Robinson College of Business
ATLANTA–At a time when full-time MBA programs are closing, “Forbes” magazine declares the MBA degree “in crisis,” and “Poets & Quants” reports applications to major programs are seeing double-digit drops in applications for the second straight year, Georgia State University’s Robinson College of Business is experiencing the reverse. Robinson’s MBA programs saw a 15.4 percent increase in applications for 2018, a 15.3 percent rise for 2019, and a 33.1 percent rise over the last two years.
“Robinson’s MBA programs have had a very strong recent performance,” said Richard Phillips, dean of the Robinson College. Phillips attributes their success to factors including part-time formats and the introduction of seven interdisciplinary MBA Career Pathways focused on high demand skills, including analytics consulting, digital transformation, and fintech.
The college has just over 1,000 students enrolled in its master’s level programs, which include 14 specialized master’s in addition to its MBA programs. The master’s student body is an even split in terms of gender (50 percent female, 50 percent male), spans 60 years (the youngest is 19, and the eldest is 79), and is racially and ethnically diverse (34 percent Asian, 30 percent Caucasian, 24 percent Black, 7 percent Hispanic, 3 percent multiracial, and 2 percent American Indian/Alaska Native). International students represent 72 countries, and domestic students hail from 23 states and the District of Columbia.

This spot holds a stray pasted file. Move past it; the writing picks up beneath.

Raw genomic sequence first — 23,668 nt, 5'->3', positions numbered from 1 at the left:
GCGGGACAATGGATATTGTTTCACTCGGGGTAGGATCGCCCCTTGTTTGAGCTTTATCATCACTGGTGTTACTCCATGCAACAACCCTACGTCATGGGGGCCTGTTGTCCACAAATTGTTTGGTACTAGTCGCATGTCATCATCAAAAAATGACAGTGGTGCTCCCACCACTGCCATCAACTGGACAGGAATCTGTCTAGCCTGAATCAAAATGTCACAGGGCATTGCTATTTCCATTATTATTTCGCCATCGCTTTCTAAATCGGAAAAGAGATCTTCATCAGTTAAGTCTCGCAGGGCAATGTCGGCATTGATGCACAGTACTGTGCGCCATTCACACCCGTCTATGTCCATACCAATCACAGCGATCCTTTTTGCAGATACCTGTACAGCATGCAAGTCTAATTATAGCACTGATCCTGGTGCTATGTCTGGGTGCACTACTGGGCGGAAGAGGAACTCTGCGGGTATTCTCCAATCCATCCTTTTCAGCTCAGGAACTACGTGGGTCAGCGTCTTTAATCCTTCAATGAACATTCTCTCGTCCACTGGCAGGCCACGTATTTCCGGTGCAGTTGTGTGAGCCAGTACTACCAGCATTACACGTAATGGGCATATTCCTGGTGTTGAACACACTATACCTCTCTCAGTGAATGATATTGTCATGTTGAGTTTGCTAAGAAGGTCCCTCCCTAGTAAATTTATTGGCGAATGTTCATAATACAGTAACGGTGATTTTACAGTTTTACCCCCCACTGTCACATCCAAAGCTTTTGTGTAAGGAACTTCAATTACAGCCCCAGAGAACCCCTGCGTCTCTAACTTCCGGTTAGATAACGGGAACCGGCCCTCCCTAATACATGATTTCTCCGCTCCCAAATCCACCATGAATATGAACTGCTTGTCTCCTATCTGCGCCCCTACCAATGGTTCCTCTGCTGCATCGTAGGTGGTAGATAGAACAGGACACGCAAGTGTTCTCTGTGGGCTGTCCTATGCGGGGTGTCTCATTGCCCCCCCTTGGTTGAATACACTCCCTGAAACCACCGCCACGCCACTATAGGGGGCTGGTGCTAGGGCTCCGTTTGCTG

Robinson enrolled its largest-ever undergraduate class this semester, with more than 6,400 students in its B.B.A. program. The undergraduate student body is diverse in terms of age with a 59-year range (the youngest is 15, the eldest is 74), gender (55 percent male/45 percent female), and race and ethnicity (36 percent Black, 22 percent Asian, 13 percent Hispanic, 22 percent Caucasian, 6 percent multiracial, and 1 percent American Indian/Alaska Native or Native Hawaiian/Pacific Islander). International students represent 111 countries, and U.S. students are from 37 states, the District of Columbia, Guam, Puerto Rico, and the U.S. Virgin Islands.